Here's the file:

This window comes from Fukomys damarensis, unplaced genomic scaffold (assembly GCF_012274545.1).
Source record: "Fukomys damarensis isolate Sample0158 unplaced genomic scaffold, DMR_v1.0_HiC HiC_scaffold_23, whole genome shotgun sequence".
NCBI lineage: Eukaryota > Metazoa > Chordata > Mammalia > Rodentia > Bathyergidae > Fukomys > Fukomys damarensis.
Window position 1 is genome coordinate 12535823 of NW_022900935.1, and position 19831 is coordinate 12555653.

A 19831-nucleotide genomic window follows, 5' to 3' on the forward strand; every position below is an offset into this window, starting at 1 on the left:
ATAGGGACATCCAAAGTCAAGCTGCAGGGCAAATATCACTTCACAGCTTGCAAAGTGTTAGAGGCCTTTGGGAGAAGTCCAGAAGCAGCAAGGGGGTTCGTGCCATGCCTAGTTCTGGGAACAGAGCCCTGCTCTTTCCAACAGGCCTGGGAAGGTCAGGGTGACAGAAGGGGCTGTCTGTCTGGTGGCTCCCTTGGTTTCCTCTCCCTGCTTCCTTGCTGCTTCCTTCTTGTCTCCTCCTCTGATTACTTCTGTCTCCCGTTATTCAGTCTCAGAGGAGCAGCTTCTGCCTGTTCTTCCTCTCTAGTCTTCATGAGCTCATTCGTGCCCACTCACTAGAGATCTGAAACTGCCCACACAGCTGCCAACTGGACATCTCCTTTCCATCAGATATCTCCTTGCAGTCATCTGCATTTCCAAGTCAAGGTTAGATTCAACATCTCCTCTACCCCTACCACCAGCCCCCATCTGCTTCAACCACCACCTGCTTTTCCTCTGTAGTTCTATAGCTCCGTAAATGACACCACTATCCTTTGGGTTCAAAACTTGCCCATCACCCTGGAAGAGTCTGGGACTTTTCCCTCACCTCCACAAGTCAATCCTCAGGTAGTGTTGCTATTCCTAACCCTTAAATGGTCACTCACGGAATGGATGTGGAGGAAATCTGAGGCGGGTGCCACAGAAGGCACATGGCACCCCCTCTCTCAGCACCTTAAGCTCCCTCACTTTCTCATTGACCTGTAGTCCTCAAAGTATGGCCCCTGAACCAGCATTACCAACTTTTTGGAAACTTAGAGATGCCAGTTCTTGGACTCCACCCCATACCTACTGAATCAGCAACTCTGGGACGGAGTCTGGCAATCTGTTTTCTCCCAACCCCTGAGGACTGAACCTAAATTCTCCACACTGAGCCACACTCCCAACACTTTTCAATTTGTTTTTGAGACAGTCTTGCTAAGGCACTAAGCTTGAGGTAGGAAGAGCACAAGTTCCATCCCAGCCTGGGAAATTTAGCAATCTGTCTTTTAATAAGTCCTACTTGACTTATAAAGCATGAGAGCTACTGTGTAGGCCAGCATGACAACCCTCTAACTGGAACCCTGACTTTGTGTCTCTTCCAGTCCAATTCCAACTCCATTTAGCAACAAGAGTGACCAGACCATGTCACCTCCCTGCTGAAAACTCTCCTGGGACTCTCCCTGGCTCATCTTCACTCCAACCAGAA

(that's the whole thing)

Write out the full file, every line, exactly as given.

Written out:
This window comes from Fukomys damarensis, unplaced genomic scaffold (assembly GCF_012274545.1).
Source record: "Fukomys damarensis isolate Sample0158 unplaced genomic scaffold, DMR_v1.0_HiC HiC_scaffold_23, whole genome shotgun sequence".
NCBI lineage: Eukaryota > Metazoa > Chordata > Mammalia > Rodentia > Bathyergidae > Fukomys > Fukomys damarensis.
Window position 1 is genome coordinate 12535823 of NW_022900935.1, and position 19831 is coordinate 12555653.

A 19831-nucleotide genomic window follows, 5' to 3' on the forward strand; every position below is an offset into this window, starting at 1 on the left:
ATAGGGACATCCAAAGTCAAGCTGCAGGGCAAATATCACTTCACAGCTTGCAAAGTGTTAGAGGCCTTTGGGAGAAGTCCAGAAGCAGCAAGGGGGTTCGTGCCATGCCTAGTTCTGGGAACAGAGCCCTGCTCTTTCCAACAGGCCTGGGAAGGTCAGGGTGACAGAAGGGGCTGTCTGTCTGGTGGCTCCCTTGGTTTCCTCTCCCTGCTTCCTTGCTGCTTCCTTCTTGTCTCCTCCTCTGATTACTTCTGTCTCCCGTTATTCAGTCTCAGAGGAGCAGCTTCTGCCTGTTCTTCCTCTCTAGTCTTCATGAGCTCATTCGTGCCCACTCACTAGAGATCTGAAACTGCCCACACAGCTGCCAACTGGACATCTCCTTTCCATCAGATATCTCCTTGCAGTCATCTGCATTTCCAAGTCAAGGTTAGATTCAACATCTCCTCTACCCCTACCACCAGCCCCCATCTGCTTCAACCACCACCTGCTTTTCCTCTGTAGTTCTATAGCTCCGTAAATGACACCACTATCCTTTGGGTTCAAAACTTGCCCATCACCCTGGAAGAGTCTGGGACTTTTCCCTCACCTCCACAAGTCAATCCTCAGGTAGTGTTGCTATTCCTAACCCTTAAATGGTCACTCACGGAATGGATGTGGAGGAAATCTGAGGCGGGTGCCACAGAAGGCACATGGCACCCCCTCTCTCAGCACCTTAAGCTCCCTCACTTTCTCATTGACCTGTAGTCCTCAAAGTATGGCCCCTGAACCAGCATTACCAACTTTTTGGAAACTTAGAGATGCCAGTTCTTGGACTCCACCCCATACCTACTGAATCAGCAACTCTGGGACGGAGTCTGGCAATCTGTTTTCTCCCAACCCCTGAGGACTGAACCTAAATTCTCCACACTGAGCCACACTCCCAACACTTTTCAATTTGTTTTTGAGACAGTCTTGCTAAGGCACTAAGCTTGAGGTAGGAAGAGCACAAGTTCCATCCCAGCCTGGGAAATTTAGCAATCTGTCTTTTAATAAGTCCTACTTGACTTATAAAGCATGAGAGCTACTGTGTAGGCCAGCATGACAACCCTCTAACTGGAACCCTGACTTTGTGTCTCTTCCAGTCCAATTCCAACTCCATTTAGCAACAAGAGTGACCAGACCATGTCACCTCCCTGCTGAAAACTCTCCTGGGACTCTCCCTGGCTCATCTTCACTCCAACCAGAA